After the Elector Palatinate gave up on the constant rebuilding of the castle in the late 18th century and moved the court to Mannheim, the castle buildings fell into disuse. Heidelberg residents started to take the stones, metal, and wood to rebuild their own houses. But the pile of disintegrating red Neckar Valley stone was stirring the hearts of Romantic poets and painters, who started to arrive in droves, just to experience the atmosphere. Goethe, of course, and William Turner, are some of the most famous visitors, though Turner’s paintings of the castle involve quite a bit of creative license when it comes to the surrounding landscape. We can thank, ironically, a Frenchman for saving the castle ruin when the government of Baden wanted to knock it down. Charles de Graimberg volunteered as a castle guard in the first half of the 19th century, and his many sketches of the romantic ruins brought tourists to Heidelberg. His residence was near the entrance to the funicular down in the Altstadt, off the Kornmarkt, I point it out in my audio tour.
There’s a wonderful animation of how the castle has looked at various points in its history made recently, it’s worth a watch.
Heidelberg Castle tour
There are audio guides available, and they will share with you much of the history I’ve detailed above, and more, including the story about the world’s largest wine barrel in the basement of the castle. However, it really is worth doing the guided tour of our partially restored castle ruins. Like most German castles, you can’t see the inside of the structure without a guided tour. It takes about an hour, and you tromp all over the place, so bringing kids along isn’t as much of a chore as you’d think. The guides are lovely, quite keen local historians, and they have lots of stories to tell that you won’t find in the guidebooks or on Wikipedia. If you think you only have time for either the audio tour or the guided tour, I would do the guided tour. Ask at the ticket desk when the next English language tour leaves. Do remember to wear warm clothes (if it’s autumn or winter) and sturdy shoes, as you will be climbing many imperfect steps, and the castle buildings are unheated.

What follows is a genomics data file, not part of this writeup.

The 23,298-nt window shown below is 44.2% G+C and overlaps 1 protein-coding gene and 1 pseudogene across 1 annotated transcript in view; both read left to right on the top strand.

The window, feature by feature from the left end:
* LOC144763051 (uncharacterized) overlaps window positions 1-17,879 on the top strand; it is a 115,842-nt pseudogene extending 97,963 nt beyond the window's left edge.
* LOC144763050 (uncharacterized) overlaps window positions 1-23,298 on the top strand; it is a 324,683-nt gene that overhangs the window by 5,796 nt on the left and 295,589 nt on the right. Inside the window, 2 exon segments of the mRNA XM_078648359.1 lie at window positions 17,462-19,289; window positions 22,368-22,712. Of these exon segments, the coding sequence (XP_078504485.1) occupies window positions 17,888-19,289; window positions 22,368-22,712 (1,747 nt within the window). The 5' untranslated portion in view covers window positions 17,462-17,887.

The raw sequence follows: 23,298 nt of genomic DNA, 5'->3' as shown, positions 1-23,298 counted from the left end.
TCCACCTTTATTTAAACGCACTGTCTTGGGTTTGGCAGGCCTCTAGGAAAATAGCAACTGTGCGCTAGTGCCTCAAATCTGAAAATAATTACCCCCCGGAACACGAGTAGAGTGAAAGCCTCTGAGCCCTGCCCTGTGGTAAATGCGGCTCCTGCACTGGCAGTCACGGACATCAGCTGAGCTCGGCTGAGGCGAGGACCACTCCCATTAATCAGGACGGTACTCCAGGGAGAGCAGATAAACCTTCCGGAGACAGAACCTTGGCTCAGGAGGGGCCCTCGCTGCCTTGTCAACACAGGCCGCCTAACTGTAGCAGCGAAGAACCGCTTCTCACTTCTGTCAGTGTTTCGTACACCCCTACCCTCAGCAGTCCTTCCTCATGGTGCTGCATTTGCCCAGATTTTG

German pharmacy museum
Tucked into the basements of one of the Schloss buildings is the German Pharmacy Museum. If you’re with older children, and you don’t read German, you will get more out of this corner of the castle with the audio guide. However, it’s also quite a fascinating place to wander through even without a guide, so if your travel companions are running out of steam, it’s still worth a quick visit. Inside, you’ll find several apothecary shops set up nearly in their entirety, as the museum has been bequeathed a number of shop interiors. It’s fascinating, seeing all the many drawers and jars and bottles that would have been the stock and trade of a pharmacist not all that long ago. There’s a Kinder Apotheke (children’s pharmacy) where younger kids can pretend to examine someone and give a prescription. It’s worth noting that it’s very cool down here on hot summer days, and heated in winter. Entrance to the museum is included in your castle entry ticket.
Restaurants at Heidelberg Castle and nearby